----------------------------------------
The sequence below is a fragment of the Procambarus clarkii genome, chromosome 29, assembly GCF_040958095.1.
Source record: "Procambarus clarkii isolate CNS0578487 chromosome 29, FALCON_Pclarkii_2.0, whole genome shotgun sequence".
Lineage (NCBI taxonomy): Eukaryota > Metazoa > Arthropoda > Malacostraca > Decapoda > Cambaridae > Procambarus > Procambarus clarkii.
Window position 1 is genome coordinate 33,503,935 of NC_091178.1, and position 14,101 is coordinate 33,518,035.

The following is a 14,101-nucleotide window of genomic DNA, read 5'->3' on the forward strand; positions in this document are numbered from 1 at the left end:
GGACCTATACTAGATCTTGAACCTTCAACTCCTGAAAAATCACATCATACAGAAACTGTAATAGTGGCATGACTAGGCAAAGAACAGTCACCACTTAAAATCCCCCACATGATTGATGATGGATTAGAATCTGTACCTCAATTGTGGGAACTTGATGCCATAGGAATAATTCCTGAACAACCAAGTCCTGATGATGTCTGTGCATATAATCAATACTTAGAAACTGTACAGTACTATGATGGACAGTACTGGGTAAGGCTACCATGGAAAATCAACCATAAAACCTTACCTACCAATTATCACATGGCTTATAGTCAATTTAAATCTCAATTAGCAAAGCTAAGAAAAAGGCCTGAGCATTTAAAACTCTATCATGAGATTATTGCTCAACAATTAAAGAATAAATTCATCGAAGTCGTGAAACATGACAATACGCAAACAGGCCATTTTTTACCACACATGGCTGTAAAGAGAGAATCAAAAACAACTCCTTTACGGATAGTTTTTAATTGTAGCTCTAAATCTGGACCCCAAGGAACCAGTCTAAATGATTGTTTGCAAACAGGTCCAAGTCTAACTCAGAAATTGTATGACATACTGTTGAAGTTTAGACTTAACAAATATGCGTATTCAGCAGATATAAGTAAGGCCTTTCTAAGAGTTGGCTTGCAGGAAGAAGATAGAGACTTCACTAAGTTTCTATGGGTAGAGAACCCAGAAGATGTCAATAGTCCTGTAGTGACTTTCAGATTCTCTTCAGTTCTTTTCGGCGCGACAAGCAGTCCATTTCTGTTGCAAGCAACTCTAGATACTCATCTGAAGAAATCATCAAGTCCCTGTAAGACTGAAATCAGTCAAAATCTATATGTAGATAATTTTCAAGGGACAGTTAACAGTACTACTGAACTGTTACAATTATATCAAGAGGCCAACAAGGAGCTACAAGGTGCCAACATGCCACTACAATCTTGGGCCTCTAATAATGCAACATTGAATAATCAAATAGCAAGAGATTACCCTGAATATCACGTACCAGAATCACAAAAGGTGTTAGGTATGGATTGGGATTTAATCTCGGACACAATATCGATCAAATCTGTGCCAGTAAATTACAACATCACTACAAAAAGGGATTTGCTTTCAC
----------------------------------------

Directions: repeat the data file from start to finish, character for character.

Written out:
The sequence below is a fragment of the Procambarus clarkii genome, chromosome 29, assembly GCF_040958095.1.
Source record: "Procambarus clarkii isolate CNS0578487 chromosome 29, FALCON_Pclarkii_2.0, whole genome shotgun sequence".
Lineage (NCBI taxonomy): Eukaryota > Metazoa > Arthropoda > Malacostraca > Decapoda > Cambaridae > Procambarus > Procambarus clarkii.
Window position 1 is genome coordinate 33,503,935 of NC_091178.1, and position 14,101 is coordinate 33,518,035.

The following is a 14,101-nucleotide window of genomic DNA, read 5'->3' on the forward strand; positions in this document are numbered from 1 at the left end:
GGACCTATACTAGATCTTGAACCTTCAACTCCTGAAAAATCACATCATACAGAAACTGTAATAGTGGCATGACTAGGCAAAGAACAGTCACCACTTAAAATCCCCCACATGATTGATGATGGATTAGAATCTGTACCTCAATTGTGGGAACTTGATGCCATAGGAATAATTCCTGAACAACCAAGTCCTGATGATGTCTGTGCATATAATCAATACTTAGAAACTGTACAGTACTATGATGGACAGTACTGGGTAAGGCTACCATGGAAAATCAACCATAAAACCTTACCTACCAATTATCACATGGCTTATAGTCAATTTAAATCTCAATTAGCAAAGCTAAGAAAAAGGCCTGAGCATTTAAAACTCTATCATGAGATTATTGCTCAACAATTAAAGAATAAATTCATCGAAGTCGTGAAACATGACAATACGCAAACAGGCCATTTTTTACCACACATGGCTGTAAAGAGAGAATCAAAAACAACTCCTTTACGGATAGTTTTTAATTGTAGCTCTAAATCTGGACCCCAAGGAACCAGTCTAAATGATTGTTTGCAAACAGGTCCAAGTCTAACTCAGAAATTGTATGACATACTGTTGAAGTTTAGACTTAACAAATATGCGTATTCAGCAGATATAAGTAAGGCCTTTCTAAGAGTTGGCTTGCAGGAAGAAGATAGAGACTTCACTAAGTTTCTATGGGTAGAGAACCCAGAAGATGTCAATAGTCCTGTAGTGACTTTCAGATTCTCTTCAGTTCTTTTCGGCGCGACAAGCAGTCCATTTCTGTTGCAAGCAACTCTAGATACTCATCTGAAGAAATCATCAAGTCCCTGTAAGACTGAAATCAGTCAAAATCTATATGTAGATAATTTTCAAGGGACAGTTAACAGTACTACTGAACTGTTACAATTATATCAAGAGGCCAACAAGGAGCTACAAGGTGCCAACATGCCACTACAATCTTGGGCCTCTAATAATGCAACATTGAATAATCAAATAGCAAGAGATTACCCTGAATATCACGTACCAGAATCACAAAAGGTGTTAGGTATGGATTGGGATTTAATCTCGGACACAATATCGATCAAATCTGTGCCAGTAAATTACAACATCACTACAAAAAGGGATTTGCTTTCAC